The UN Convention on the Rights of Persons with Disabilities does not explicitly recognise that people with facial disfigurements can be vulnerable to prejudice and discrimination at work, in education and the media (and social media) and in public places. Face Equality International, a global alliance Partridge founded two years ago that now has 36 NGO members, will be striving to get that recognition, he says, so that governments are obliged to instigate local legal protections.
There are now more people in the public eye with a facial disfigurement including TV presenter Katie Piper, who survived an acid attack, actor Adam Pearson who has neurofibromatosis – a genetic disorder that causes tumours – and Canadian model Winne Harlow, who has the skin condition vitiligo.
Yet for every step forward, new obstacles seem to appear on the long road to face equality.
Airbrushing apps used by millions of young people on social media mean that a new generation is bombarded with unobtainable images of beauty on their phones 24/7. Cosmetic surgery has now become so normalised that if you have a less than perfect face it’s seen nowadays as your own fault. “There is almost a moral obligation to have work done, to get your face fixed”, says Partridge. He has warned for many years of the potential dangers of cosmetic surgery and how it needs to be much better regulated, but says “the government has failed to get a grip of the whole problem”.
Despite coronavirus, FEI celebrated its second international face equality week last month with a digital campaign in which 1,200 people worldwide with facial disfigurement did something they don’t usually do – took a selfie and shared it. And earlier this year, FEI published an international set of guidelines to help media organisations and professionals avoid stigmatising and stereotyping people with disfigurements.
But the entertainment industry doesn’t help. The latest James Bond film apparently has two baddies with facial disfigurements, says Partridge. He will use the film’s delayed release as an opportunity to raise awareness about how this shorthand for a movie villain continues to stigmatises people. He has also written to film director Sir Peter Jackson and Amazon boss Jeff Bezos about the new Lord of the Rings TV extravaganza which will “lazily portray the ‘baddie’ Orcs as facially (and bodily) flawed”, when Tolkein didn’t. “We have to take the fight to those who continue to promulgate these stereotypes,” says Partridge with his characteristic optimism.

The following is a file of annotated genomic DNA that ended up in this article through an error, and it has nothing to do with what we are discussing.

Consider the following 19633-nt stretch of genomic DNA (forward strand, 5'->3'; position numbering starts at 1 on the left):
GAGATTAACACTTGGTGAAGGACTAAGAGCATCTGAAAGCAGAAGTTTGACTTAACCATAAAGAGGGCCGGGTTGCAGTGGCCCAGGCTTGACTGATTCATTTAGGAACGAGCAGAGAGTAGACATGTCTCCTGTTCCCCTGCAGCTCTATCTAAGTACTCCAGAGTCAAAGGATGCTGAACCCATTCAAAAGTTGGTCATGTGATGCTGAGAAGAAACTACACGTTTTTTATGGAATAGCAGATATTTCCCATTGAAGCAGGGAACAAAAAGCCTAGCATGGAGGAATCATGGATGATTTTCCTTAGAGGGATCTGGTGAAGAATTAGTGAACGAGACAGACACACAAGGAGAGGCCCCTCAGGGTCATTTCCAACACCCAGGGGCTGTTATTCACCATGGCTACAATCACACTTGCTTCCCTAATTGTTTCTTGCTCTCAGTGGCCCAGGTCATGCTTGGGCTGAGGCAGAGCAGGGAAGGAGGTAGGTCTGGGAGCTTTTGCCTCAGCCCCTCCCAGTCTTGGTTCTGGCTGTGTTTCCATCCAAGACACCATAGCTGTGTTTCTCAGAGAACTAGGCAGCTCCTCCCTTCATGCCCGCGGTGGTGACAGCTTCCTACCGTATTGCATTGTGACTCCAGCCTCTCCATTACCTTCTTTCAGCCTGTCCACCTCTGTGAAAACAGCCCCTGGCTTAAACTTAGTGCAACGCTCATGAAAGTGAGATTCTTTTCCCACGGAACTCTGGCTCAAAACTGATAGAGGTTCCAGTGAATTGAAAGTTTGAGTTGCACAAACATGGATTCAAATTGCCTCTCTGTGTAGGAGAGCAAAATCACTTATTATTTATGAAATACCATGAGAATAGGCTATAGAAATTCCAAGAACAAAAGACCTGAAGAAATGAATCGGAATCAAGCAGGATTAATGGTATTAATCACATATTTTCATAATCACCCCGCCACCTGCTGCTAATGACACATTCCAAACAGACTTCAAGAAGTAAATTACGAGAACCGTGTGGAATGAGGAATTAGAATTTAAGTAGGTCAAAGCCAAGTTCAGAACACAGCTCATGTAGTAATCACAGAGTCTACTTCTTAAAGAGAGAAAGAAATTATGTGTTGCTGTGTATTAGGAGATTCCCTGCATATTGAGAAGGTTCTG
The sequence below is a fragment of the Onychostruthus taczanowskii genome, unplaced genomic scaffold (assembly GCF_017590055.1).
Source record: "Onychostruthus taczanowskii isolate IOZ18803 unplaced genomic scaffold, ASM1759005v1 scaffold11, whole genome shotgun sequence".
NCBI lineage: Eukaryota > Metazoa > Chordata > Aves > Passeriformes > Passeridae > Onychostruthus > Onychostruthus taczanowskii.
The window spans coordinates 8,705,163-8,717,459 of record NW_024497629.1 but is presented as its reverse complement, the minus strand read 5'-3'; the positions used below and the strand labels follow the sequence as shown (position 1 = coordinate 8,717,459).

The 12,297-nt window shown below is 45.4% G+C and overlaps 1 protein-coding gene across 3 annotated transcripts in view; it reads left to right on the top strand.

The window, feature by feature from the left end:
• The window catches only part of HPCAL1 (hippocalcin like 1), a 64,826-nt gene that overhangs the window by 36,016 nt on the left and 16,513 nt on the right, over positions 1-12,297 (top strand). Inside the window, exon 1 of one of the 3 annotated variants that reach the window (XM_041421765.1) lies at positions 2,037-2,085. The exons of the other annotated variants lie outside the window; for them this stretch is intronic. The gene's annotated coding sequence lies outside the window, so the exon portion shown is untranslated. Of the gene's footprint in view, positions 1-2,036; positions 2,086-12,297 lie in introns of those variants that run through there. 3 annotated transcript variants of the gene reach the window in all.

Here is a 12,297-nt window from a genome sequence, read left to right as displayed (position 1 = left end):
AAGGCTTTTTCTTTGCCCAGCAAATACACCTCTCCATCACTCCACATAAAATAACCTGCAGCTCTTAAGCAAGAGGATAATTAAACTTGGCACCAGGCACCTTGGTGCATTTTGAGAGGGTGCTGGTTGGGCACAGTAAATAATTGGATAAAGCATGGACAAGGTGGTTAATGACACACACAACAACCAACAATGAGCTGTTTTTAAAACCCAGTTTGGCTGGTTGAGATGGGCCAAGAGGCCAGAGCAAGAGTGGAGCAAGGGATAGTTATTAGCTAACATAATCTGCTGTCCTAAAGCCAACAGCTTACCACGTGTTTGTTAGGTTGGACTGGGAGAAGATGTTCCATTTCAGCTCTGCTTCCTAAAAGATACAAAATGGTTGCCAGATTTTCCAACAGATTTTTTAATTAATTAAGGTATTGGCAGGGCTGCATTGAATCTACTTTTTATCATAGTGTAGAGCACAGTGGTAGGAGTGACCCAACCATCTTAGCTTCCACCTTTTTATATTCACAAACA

It’s hard to believe that this charming and confident campaigner, who makes you feel totally at ease with the burn scars on his face, wasn’t always like this.
“Self-belief and self-respect are very hard things to find if you have had them blown away,” Partridge insists. It was his mother, to whom he dedicates his book, who said that all the pain would not be in vain and would have meaning one day. “It was such a ridiculous thing to say, but she kept on saying it. It’s not that I really believed it at the time, but at least someone was saying it. It was very hard for me to see a future, but she was a fairly committed Christian and believed something good was going to come out of it.”
Family: Married; three grown-up children, and six grandchildren.
Education: Clifton College, Bristol; University College, Oxford (MA Hons, politics, philosophy and economics); London School of Hygiene and Tropical Medicine (MSc medical demography).
Career: 2018-present: Founder and director, Face Equality International; 1992-2017: Founder and chief executive, Changing Faces; 2002-present; founding director of disability consultancy Dining With a Difference; 1979-92: dairy farmer and part-time economics teacher, Guernsey; 1977-79: research fellow, unit for the study of health policy, Guy’s hospital, London; 1976-77: assistant lecturer, health economics, St Thomas’ hospital medical school, London.
Books: Changing Faces: The Challenge of Facial Disfigurement (Penguin 1990); Face IT: Facial Disfigurement and My Fight for Face Equality (Pebble Press, 2020).
Public life: Founder member, Guernsey Community Foundation, has served on public bodies including the National Institute for Clinical Excellence and the chief medical officer’s expert panel on cosmetic surgery; associate of the Business Disability Forum. Has an OBE for services to people with disabilities, honorary doctorates from Bristol universities, and is an honorary fellow of the Royal College of Surgeons of Edinburgh.
Interests: Current affairs, keen vegetable grower; golf; skiing, spending time with family.